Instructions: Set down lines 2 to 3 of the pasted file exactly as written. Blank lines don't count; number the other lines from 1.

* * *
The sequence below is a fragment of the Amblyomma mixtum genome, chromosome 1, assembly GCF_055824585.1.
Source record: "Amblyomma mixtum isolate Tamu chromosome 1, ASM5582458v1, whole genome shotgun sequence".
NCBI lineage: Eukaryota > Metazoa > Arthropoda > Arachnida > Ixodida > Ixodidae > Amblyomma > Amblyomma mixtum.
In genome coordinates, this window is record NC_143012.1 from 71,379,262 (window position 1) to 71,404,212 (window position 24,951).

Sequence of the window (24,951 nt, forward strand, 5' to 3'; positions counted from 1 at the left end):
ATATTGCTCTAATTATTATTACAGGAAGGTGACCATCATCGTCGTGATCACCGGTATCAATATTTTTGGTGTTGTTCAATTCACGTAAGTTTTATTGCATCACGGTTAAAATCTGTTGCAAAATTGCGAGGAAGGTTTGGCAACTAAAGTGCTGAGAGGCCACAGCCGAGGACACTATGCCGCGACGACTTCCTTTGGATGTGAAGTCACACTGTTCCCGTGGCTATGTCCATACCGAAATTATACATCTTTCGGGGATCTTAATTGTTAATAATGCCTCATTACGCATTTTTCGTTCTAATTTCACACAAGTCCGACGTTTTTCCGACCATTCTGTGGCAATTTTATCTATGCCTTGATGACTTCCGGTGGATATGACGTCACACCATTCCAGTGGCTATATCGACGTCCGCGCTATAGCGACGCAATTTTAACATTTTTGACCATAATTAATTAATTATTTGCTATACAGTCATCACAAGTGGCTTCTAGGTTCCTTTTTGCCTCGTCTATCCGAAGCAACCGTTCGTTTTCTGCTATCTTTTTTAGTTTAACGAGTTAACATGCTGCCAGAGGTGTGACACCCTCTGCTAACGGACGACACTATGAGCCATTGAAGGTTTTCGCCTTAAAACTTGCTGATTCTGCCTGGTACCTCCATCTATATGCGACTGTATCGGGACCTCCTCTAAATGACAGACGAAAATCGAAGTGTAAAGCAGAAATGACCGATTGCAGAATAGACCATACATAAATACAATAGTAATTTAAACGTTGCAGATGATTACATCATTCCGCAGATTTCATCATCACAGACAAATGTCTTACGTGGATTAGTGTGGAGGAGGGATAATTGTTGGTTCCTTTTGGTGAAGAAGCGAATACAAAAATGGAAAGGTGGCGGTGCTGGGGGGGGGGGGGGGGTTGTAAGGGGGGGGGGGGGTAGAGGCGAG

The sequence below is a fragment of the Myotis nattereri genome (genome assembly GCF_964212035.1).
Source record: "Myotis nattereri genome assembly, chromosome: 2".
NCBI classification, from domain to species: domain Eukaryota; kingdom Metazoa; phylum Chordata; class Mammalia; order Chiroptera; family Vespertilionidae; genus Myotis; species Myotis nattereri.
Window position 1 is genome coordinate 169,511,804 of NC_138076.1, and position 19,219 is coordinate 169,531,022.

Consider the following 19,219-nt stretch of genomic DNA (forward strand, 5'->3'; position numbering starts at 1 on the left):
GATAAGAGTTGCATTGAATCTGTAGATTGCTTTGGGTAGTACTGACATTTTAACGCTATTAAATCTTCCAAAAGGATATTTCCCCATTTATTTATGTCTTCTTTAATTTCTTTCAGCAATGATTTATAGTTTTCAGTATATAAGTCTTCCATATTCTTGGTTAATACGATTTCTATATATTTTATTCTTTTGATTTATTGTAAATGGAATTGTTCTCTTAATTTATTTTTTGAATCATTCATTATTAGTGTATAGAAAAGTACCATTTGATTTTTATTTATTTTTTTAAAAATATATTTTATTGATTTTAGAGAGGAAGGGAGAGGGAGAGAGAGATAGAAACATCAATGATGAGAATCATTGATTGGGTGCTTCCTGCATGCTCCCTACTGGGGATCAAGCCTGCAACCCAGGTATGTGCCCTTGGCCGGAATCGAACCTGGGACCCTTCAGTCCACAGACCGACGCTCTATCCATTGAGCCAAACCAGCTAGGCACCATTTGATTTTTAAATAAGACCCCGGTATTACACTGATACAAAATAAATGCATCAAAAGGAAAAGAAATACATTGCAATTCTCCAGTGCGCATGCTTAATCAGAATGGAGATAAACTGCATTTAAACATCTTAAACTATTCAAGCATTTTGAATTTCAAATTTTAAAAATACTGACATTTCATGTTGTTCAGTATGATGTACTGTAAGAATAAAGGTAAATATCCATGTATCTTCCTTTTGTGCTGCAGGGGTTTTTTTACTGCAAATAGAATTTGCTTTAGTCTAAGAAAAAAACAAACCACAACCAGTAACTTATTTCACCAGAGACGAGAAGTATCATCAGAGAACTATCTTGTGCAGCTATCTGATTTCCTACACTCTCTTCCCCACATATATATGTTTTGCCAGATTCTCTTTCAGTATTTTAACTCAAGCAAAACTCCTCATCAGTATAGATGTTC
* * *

Source record: "Amblyomma mixtum isolate Tamu chromosome 1, ASM5582458v1, whole genome shotgun sequence".
NCBI lineage: Eukaryota > Metazoa > Arthropoda > Arachnida > Ixodida > Ixodidae > Amblyomma > Amblyomma mixtum.